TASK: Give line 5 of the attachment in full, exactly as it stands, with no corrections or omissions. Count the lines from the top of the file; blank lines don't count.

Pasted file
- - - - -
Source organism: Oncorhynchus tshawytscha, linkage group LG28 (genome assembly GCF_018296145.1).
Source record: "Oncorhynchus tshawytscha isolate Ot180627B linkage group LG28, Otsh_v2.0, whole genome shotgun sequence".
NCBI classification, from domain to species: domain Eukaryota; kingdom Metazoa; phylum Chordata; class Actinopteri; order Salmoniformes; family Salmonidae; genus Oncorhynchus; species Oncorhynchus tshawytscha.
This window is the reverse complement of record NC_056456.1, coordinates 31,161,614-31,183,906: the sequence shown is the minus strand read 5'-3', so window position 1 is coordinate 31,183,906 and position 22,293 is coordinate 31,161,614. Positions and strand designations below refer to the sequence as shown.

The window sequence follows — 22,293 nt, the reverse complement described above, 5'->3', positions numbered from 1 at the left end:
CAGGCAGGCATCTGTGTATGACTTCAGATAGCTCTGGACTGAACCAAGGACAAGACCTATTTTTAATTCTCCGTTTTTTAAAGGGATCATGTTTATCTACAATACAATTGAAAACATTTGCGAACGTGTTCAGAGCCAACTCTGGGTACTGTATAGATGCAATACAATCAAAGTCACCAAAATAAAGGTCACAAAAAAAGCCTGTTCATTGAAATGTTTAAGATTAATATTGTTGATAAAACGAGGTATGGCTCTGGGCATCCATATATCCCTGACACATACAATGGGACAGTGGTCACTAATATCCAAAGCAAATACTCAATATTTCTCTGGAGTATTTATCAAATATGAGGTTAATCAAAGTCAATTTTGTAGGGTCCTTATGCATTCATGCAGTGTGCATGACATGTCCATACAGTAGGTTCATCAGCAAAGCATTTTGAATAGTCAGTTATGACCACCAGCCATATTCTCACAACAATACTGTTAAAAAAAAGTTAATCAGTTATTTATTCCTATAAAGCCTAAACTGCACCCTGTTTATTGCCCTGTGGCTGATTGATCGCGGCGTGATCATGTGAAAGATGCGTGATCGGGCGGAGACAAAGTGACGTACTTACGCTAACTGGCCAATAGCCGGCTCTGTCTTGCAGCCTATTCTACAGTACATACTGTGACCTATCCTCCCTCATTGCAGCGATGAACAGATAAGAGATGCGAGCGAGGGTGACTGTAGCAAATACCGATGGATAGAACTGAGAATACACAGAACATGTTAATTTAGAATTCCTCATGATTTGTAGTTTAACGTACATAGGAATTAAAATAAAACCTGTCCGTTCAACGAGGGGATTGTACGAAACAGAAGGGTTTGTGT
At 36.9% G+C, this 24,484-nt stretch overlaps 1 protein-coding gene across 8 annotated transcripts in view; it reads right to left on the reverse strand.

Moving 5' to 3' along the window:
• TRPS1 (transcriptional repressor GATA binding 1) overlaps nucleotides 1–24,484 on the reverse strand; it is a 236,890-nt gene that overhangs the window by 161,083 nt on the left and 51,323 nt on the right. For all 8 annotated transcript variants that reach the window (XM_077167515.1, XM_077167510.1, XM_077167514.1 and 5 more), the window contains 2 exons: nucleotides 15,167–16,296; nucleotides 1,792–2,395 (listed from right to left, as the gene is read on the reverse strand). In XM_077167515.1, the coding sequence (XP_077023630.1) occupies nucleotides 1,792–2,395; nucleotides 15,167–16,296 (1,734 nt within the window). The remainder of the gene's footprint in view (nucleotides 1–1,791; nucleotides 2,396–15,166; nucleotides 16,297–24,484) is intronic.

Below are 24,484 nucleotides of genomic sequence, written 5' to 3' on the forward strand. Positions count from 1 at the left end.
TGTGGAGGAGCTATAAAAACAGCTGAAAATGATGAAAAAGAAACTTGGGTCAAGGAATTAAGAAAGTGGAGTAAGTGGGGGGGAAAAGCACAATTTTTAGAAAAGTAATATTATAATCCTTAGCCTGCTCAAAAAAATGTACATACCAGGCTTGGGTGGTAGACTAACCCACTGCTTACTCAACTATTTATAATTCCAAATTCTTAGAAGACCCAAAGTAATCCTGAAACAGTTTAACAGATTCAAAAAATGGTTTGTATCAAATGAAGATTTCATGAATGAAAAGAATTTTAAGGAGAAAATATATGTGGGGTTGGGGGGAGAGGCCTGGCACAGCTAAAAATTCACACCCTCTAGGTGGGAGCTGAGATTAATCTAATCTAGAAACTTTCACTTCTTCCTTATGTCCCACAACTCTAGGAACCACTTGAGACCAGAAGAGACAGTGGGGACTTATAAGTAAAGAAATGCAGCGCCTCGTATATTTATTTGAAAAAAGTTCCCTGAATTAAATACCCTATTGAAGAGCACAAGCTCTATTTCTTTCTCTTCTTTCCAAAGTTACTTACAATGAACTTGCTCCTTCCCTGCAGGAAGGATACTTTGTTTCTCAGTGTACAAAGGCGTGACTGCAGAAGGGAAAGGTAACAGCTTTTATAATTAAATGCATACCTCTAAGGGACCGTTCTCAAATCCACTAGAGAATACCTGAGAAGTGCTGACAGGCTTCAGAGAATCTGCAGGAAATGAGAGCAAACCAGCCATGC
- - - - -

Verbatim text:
The window sequence follows — 22,293 nt, the reverse complement described above, 5'->3', positions numbered from 1 at the left end: